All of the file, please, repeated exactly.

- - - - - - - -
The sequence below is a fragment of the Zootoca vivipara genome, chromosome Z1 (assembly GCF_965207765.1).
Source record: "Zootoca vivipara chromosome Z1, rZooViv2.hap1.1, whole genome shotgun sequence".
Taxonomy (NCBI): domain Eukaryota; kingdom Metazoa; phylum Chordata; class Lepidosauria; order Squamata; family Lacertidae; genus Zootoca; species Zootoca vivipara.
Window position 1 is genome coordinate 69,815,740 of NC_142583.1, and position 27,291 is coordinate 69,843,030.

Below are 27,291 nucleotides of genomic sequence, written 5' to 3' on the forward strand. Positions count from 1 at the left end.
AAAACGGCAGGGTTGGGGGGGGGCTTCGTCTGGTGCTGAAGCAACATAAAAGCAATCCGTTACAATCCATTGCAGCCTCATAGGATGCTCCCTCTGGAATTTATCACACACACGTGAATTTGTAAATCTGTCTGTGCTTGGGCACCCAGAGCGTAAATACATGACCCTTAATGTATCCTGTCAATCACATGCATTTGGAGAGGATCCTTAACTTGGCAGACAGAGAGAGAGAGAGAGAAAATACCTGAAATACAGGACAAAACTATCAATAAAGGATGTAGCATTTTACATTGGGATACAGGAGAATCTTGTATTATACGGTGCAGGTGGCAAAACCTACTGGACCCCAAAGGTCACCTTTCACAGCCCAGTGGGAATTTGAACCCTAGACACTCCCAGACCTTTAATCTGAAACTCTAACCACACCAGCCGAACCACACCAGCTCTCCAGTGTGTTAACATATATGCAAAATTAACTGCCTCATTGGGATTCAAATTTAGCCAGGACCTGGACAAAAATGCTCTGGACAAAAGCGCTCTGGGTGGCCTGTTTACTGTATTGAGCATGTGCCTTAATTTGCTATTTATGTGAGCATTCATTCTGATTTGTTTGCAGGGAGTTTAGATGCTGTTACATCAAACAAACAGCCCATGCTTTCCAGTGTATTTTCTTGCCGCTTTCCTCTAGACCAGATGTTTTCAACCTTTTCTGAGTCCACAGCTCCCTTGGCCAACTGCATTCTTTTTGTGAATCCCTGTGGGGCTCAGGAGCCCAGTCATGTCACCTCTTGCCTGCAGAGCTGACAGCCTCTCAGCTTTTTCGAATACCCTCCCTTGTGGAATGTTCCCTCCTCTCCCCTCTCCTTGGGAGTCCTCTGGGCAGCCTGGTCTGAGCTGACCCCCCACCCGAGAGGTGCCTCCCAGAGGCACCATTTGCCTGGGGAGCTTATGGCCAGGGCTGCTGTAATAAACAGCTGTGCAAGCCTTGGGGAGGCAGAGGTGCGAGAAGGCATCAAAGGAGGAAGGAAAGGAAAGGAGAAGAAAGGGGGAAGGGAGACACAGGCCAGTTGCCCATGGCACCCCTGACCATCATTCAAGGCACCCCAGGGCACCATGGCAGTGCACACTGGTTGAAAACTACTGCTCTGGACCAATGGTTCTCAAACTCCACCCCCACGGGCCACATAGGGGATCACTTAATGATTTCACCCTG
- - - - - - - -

The sequence below is a fragment of the Zootoca vivipara genome, chromosome Z1 (assembly GCF_965207765.1).
Source record: "Zootoca vivipara chromosome Z1, rZooViv2.hap1.1, whole genome shotgun sequence".
Taxonomy (NCBI): domain Eukaryota; kingdom Metazoa; phylum Chordata; class Lepidosauria; order Squamata; family Lacertidae; genus Zootoca; species Zootoca vivipara.
Window position 1 is genome coordinate 69,815,740 of NC_142583.1, and position 27,291 is coordinate 69,843,030.

Below are 27,291 nucleotides of genomic sequence, written 5' to 3' on the forward strand. Positions count from 1 at the left end.
AAAACGGCAGGGTTGGGGGGGGGCTTCGTCTGGTGCTGAAGCAACATAAAAGCAATCCGTTACAATCCATTGCAGCCTCATAGGATGCTCCCTCTGGAATTTATCACACACACGTGAATTTGTAAATCTGTCTGTGCTTGGGCACCCAGAGCGTAAATACATGACCCTTAATGTATCCTGTCAATCACATGCATTTGGAGAGGATCCTTAACTTGGCAGACAGAGAGAGAGAGAGAGAAAATACCTGAAATACAGGACAAAACTATCAATAAAGGATGTAGCATTTTACATTGGGATACAGGAGAATCTTGTATTATACGGTGCAGGTGGCAAAACCTACTGGACCCCAAAGGTCACCTTTCACAGCCCAGTGGGAATTTGAACCCTAGACACTCCCAGACCTTTAATCTGAAACTCTAACCACACCAGCCGAACCACACCAGCTCTCCAGTGTGTTAACATATATGCAAAATTAACTGCCTCATTGGGATTCAAATTTAGCCAGGACCTGGACAAAAATGCTCTGGACAAAAGCGCTCTGGGTGGCCTGTTTACTGTATTGAGCATGTGCCTTAATTTGCTATTTATGTGAGCATTCATTCTGATTTGTTTGCAGGGAGTTTAGATGCTGTTACATCAAACAAACAGCCCATGCTTTCCAGTGTATTTTCTTGCCGCTTTCCTCTAGACCAGATGTTTTCAACCTTTTCTGAGTCCACAGCTCCCTTGGCCAACTGCATTCTTTTTGTGAATCCCTGTGGGGCTCAGGAGCCCAGTCATGTCACCTCTTGCCTGCAGAGCTGACAGCCTCTCAGCTTTTTCGAATACCCTCCCTTGTGGAATGTTCCCTCCTCTCCCCTCTCCTTGGGAGTCCTCTGGGCAGCCTGGTCTGAGCTGACCCCCCACCCGAGAGGTGCCTCCCAGAGGCACCATTTGCCTGGGGAGCTTATGGCCAGGGCTGCTGTAATAAACAGCTGTGCAAGCCTTGGGGAGGCAGAGGTGCGAGAAGGCATCAAAGGAGGAAGGAAAGGAAAGGAGAAGAAAGGGGGAAGGGAGACACAGGCCAGTTGCCCATGGCACCCCTGACCATCATTCAAGGCACCCCAGGGCACCATGGCAGTGCACACTGGTTGAAAACTACTGCTCTGGACCAATGGTTCTCAAACTCCACCCCCACGGGCCACATAGGGGATCACTTAATGATTTCACCCTG